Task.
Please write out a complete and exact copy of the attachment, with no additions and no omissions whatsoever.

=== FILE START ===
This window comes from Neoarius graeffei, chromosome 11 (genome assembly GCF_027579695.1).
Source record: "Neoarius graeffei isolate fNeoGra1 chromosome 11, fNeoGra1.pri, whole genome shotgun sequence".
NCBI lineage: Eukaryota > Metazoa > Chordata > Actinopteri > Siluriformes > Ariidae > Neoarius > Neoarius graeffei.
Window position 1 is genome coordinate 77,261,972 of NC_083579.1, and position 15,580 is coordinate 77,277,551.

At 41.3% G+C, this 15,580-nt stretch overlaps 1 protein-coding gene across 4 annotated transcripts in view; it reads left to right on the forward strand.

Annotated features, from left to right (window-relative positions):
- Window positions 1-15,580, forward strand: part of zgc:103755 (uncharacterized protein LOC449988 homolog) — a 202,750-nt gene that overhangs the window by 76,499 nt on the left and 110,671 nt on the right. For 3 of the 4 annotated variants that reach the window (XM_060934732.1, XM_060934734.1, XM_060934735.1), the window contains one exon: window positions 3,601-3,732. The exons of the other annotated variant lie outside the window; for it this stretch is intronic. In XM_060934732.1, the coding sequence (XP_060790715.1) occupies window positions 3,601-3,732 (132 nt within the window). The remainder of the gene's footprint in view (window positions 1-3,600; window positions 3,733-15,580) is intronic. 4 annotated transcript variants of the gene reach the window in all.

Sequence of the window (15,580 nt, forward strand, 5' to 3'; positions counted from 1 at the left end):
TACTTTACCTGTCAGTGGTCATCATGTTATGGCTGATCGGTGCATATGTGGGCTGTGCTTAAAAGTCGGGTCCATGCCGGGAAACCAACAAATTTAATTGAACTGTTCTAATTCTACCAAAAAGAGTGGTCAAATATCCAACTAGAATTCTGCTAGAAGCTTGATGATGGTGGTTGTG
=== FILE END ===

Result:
This window comes from Neoarius graeffei, chromosome 11 (genome assembly GCF_027579695.1).
Source record: "Neoarius graeffei isolate fNeoGra1 chromosome 11, fNeoGra1.pri, whole genome shotgun sequence".
NCBI lineage: Eukaryota > Metazoa > Chordata > Actinopteri > Siluriformes > Ariidae > Neoarius > Neoarius graeffei.
Window position 1 is genome coordinate 77,261,972 of NC_083579.1, and position 15,580 is coordinate 77,277,551.

At 41.3% G+C, this 15,580-nt stretch overlaps 1 protein-coding gene across 4 annotated transcripts in view; it reads left to right on the forward strand.

Annotated features, from left to right (window-relative positions):
- Window positions 1-15,580, forward strand: part of zgc:103755 (uncharacterized protein LOC449988 homolog) — a 202,750-nt gene that overhangs the window by 76,499 nt on the left and 110,671 nt on the right. For 3 of the 4 annotated variants that reach the window (XM_060934732.1, XM_060934734.1, XM_060934735.1), the window contains one exon: window positions 3,601-3,732. The exons of the other annotated variant lie outside the window; for it this stretch is intronic. In XM_060934732.1, the coding sequence (XP_060790715.1) occupies window positions 3,601-3,732 (132 nt within the window). The remainder of the gene's footprint in view (window positions 1-3,600; window positions 3,733-15,580) is intronic. 4 annotated transcript variants of the gene reach the window in all.

Sequence of the window (15,580 nt, forward strand, 5' to 3'; positions counted from 1 at the left end):
TACTTTACCTGTCAGTGGTCATCATGTTATGGCTGATCGGTGCATATGTGGGCTGTGCTTAAAAGTCGGGTCCATGCCGGGAAACCAACAAATTTAATTGAACTGTTCTAATTCTACCAAAAAGAGTGGTCAAATATCCAACTAGAATTCTGCTAGAAGCTTGATGATGGTGGTTGTG